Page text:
Over the past 4 months Amir Sanjar and I have been working dilligently on Juju's Big Data story. Working with software vendors to charm up big name products like the Demo'd Hortonworks Hadoop distribution.

To those of you that know nothing about Hadoop - Hadoop is a large scale big data framework / suite of applications. It provides facilities to build an entire ecosystem to crunch numbers from seemingly unrelated data sources, and compute through petabytes of data via Map/Reduce applications.

A traditional hadoop deployment consists of a few components:

  • Map / Reduce Engine (or cluster of engines)
  • Data Warehousing Facility
  • Distributed Filesystem to cache results across the cluster
  • Data sources (MySQL, MongoDB, HBASE, Couch, PostGRES just to name a few)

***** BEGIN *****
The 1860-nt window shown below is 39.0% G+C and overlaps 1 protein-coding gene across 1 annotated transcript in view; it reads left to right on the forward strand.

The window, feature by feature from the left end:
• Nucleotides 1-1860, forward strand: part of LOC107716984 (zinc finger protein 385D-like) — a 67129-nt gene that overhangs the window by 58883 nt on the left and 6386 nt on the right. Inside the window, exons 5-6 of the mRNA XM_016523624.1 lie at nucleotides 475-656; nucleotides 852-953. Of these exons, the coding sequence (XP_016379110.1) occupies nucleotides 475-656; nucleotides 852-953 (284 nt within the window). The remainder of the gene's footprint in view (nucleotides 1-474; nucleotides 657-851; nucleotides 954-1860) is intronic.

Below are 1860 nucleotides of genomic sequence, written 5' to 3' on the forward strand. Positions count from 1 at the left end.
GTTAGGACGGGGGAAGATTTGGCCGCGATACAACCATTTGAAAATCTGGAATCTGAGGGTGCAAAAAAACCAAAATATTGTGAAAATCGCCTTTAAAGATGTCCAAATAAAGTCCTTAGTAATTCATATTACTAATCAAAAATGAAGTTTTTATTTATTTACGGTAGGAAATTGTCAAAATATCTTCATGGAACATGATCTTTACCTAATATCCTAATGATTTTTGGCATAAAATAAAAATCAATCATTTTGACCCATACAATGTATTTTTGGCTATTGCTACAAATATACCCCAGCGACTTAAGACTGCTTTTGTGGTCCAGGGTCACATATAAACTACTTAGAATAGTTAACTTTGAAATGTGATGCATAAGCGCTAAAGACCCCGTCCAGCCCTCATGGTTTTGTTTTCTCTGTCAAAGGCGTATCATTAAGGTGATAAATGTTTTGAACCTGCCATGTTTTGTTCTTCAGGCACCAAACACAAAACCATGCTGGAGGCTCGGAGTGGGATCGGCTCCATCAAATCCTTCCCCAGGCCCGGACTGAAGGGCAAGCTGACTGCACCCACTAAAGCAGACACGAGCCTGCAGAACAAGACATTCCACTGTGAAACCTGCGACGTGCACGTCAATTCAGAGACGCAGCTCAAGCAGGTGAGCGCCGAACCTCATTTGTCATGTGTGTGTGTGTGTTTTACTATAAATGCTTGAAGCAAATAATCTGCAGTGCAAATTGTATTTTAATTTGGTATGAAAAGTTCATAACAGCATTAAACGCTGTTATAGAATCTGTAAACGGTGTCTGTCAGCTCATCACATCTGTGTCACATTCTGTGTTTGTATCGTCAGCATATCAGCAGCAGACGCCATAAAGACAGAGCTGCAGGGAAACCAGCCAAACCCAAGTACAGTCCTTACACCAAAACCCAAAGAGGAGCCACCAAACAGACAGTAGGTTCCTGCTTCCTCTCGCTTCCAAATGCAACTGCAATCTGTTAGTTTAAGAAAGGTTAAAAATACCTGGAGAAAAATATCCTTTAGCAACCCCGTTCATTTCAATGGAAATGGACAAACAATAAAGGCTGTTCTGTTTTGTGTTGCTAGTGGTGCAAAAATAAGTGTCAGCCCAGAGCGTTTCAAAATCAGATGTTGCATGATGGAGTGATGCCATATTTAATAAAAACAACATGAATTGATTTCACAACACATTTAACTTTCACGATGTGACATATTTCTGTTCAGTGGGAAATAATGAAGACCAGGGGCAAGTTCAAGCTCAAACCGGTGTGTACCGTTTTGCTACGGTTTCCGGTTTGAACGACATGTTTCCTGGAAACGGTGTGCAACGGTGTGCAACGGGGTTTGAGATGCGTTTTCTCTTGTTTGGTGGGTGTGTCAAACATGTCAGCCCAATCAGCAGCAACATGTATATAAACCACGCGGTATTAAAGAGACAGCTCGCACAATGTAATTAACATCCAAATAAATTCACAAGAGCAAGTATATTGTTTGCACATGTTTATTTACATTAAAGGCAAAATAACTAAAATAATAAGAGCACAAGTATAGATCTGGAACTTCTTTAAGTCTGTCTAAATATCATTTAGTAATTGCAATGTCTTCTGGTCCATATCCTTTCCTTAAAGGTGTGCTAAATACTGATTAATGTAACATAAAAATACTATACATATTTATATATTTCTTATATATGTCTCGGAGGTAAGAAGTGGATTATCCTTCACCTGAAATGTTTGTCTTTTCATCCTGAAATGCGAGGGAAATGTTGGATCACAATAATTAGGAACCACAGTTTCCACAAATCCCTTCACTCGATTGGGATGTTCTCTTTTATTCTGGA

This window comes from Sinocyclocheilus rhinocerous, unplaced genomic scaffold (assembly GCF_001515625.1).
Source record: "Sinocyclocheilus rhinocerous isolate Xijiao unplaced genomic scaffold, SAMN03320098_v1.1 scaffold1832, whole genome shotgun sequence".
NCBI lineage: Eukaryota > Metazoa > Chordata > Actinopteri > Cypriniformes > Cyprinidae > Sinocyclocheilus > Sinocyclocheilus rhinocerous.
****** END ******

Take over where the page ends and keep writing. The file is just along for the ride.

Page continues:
Setting up these different services and interconnecting them can be a full day process for a seasoned professional in the Big Data ecosystem. Juju offers you a quick way to distill all of that setup and interconnectivity knowledge so you can be a master at USING hadoop. Not at deploying it.

Some people say Juju negates the need to read the book, and while this may be true; I still advise you read the book at least once - so you know how it's put together, why certain configurations were chosen, and how to troubleshoot the bundle should anything go wrong. Then you're free to wield the community provided Hadoop bundle(s) like a pro.

Enjoy the Demo, and look for more Big Data tools and products on the Juju Charm Store

Matthew Helmke: Whoa! Dropbox

Planet Ubuntu - Wed, 2014-08-27 20:42

Dropbox just announced they are increasing the storage space for paid accounts ($9.99/mo) from 100GB to a full terabyte for the same price. My account has been automatically updated. I think that earns them a mention on my blog. Here is a referral link that you are free to ignore.